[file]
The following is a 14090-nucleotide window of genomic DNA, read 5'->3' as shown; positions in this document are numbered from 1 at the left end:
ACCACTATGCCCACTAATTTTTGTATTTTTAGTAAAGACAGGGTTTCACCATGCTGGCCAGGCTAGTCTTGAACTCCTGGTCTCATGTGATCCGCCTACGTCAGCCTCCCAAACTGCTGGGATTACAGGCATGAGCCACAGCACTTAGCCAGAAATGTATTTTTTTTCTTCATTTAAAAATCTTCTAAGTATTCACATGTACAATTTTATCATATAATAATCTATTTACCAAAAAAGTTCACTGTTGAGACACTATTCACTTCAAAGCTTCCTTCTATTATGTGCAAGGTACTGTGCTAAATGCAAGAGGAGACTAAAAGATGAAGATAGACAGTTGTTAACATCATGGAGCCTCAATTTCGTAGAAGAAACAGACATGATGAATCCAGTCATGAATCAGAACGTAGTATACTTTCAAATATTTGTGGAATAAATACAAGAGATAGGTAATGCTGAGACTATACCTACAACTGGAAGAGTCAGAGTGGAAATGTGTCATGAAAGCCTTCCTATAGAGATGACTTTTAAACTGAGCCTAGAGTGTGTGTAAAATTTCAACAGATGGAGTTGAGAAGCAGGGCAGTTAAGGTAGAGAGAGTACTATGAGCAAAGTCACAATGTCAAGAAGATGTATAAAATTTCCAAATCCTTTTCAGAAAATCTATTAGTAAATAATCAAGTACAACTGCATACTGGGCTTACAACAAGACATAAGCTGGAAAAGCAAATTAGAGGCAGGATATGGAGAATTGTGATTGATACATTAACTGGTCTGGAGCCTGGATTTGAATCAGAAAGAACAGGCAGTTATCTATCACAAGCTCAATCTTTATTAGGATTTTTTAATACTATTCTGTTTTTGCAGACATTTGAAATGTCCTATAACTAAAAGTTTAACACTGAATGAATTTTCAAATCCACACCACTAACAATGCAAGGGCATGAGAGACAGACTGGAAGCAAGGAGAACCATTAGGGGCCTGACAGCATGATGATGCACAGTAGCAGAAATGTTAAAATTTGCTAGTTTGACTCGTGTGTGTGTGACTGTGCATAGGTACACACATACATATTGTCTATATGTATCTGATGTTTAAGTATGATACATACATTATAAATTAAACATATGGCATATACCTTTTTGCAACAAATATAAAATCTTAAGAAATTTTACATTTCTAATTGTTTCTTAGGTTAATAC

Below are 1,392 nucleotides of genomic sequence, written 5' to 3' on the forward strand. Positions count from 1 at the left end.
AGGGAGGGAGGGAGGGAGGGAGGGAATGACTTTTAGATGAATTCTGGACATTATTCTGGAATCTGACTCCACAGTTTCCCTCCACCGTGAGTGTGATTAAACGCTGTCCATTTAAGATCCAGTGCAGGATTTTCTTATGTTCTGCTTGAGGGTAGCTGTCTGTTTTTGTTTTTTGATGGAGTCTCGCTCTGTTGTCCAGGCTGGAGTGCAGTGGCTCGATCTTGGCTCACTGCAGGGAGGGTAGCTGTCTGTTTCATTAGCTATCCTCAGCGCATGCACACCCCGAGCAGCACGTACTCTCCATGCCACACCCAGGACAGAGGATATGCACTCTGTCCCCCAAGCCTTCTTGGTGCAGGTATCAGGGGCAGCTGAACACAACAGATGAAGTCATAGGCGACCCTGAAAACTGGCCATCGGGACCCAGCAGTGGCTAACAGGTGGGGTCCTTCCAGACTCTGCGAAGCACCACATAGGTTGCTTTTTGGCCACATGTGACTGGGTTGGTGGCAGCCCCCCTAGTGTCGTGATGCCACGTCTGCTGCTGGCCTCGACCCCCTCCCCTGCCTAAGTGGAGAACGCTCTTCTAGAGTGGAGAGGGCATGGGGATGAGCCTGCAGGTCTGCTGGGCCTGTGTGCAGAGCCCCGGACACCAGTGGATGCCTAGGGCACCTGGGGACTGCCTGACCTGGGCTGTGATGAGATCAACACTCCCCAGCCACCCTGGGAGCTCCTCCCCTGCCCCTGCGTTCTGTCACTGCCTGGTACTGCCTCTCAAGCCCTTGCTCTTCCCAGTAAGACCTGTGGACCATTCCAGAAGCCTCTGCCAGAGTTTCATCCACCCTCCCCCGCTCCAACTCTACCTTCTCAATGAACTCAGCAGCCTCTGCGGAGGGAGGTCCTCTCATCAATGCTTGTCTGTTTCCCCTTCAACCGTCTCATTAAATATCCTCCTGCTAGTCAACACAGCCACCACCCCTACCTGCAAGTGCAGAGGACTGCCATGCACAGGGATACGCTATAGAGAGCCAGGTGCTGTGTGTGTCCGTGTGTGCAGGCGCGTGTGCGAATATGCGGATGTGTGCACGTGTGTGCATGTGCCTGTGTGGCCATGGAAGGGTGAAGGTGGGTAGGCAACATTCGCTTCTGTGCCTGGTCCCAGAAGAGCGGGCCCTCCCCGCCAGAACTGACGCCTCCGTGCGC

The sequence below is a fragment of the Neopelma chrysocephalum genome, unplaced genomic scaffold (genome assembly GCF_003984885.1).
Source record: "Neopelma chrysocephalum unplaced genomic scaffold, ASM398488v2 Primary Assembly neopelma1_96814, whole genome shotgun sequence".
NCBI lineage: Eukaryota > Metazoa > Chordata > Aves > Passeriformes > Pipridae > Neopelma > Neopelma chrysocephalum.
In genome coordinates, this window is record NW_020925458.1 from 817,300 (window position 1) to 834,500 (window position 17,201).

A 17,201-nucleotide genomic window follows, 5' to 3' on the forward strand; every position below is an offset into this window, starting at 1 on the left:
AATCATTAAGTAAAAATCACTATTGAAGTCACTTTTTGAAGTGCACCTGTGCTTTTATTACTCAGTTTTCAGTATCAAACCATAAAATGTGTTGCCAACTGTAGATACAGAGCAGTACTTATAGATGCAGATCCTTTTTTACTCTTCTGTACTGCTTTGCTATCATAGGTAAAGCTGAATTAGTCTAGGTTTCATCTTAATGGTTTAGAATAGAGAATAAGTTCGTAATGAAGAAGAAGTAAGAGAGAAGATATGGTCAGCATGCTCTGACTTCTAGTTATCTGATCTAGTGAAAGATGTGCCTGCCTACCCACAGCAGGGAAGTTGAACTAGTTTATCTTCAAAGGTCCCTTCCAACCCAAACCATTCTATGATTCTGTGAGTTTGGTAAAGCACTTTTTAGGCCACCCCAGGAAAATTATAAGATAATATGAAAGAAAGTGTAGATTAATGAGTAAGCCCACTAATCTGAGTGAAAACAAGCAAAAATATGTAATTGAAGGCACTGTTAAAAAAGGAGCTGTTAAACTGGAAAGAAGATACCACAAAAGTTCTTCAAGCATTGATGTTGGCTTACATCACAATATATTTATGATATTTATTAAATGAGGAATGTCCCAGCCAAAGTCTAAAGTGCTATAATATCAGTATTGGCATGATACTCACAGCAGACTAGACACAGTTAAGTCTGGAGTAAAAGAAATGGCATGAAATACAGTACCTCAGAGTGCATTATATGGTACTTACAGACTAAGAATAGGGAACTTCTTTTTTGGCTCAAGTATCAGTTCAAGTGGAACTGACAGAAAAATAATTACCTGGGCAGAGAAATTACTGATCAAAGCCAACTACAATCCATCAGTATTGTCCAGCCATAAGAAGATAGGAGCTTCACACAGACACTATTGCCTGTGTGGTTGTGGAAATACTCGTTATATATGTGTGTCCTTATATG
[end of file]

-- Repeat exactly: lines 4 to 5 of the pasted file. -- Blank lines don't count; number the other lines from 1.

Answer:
AGGGAGGGAGGGAGGGAGGGAGGGAATGACTTTTAGATGAATTCTGGACATTATTCTGGAATCTGACTCCACAGTTTCCCTCCACCGTGAGTGTGATTAAACGCTGTCCATTTAAGATCCAGTGCAGGATTTTCTTATGTTCTGCTTGAGGGTAGCTGTCTGTTTTTGTTTTTTGATGGAGTCTCGCTCTGTTGTCCAGGCTGGAGTGCAGTGGCTCGATCTTGGCTCACTGCAGGGAGGGTAGCTGTCTGTTTCATTAGCTATCCTCAGCGCATGCACACCCCGAGCAGCACGTACTCTCCATGCCACACCCAGGACAGAGGATATGCACTCTGTCCCCCAAGCCTTCTTGGTGCAGGTATCAGGGGCAGCTGAACACAACAGATGAAGTCATAGGCGACCCTGAAAACTGGCCATCGGGACCCAGCAGTGGCTAACAGGTGGGGTCCTTCCAGACTCTGCGAAGCACCACATAGGTTGCTTTTTGGCCACATGTGACTGGGTTGGTGGCAGCCCCCCTAGTGTCGTGATGCCACGTCTGCTGCTGGCCTCGACCCCCTCCCCTGCCTAAGTGGAGAACGCTCTTCTAGAGTGGAGAGGGCATGGGGATGAGCCTGCAGGTCTGCTGGGCCTGTGTGCAGAGCCCCGGACACCAGTGGATGCCTAGGGCACCTGGGGACTGCCTGACCTGGGCTGTGATGAGATCAACACTCCCCAGCCACCCTGGGAGCTCCTCCCCTGCCCCTGCGTTCTGTCACTGCCTGGTACTGCCTCTCAAGCCCTTGCTCTTCCCAGTAAGACCTGTGGACCATTCCAGAAGCCTCTGCCAGAGTTTCATCCACCCTCCCCCGCTCCAACTCTACCTTCTCAATGAACTCAGCAGCCTCTGCGGAGGGAGGTCCTCTCATCAATGCTTGTCTGTTTCCCCTTCAACCGTCTCATTAAATATCCTCCTGCTAGTCAACACAGCCACCACCCCTACCTGCAAGTGCAGAGGACTGCCATGCACAGGGATACGCTATAGAGAGCCAGGTGCTGTGTGTGTCCGTGTGTGCAGGCGCGTGTGCGAATATGCGGATGTGTGCACGTGTGTGCATGTGCCTGTGTGGCCATGGAAGGGTGAAGGTGGGTAGGCAACATTCGCTTCTGTGCCTGGTCCCAGAAGAGCGGGCCCTCCCCGCCAGAACTGACGCCTCCGTGCGC

The sequence below is a fragment of the Neopelma chrysocephalum genome, unplaced genomic scaffold (genome assembly GCF_003984885.1).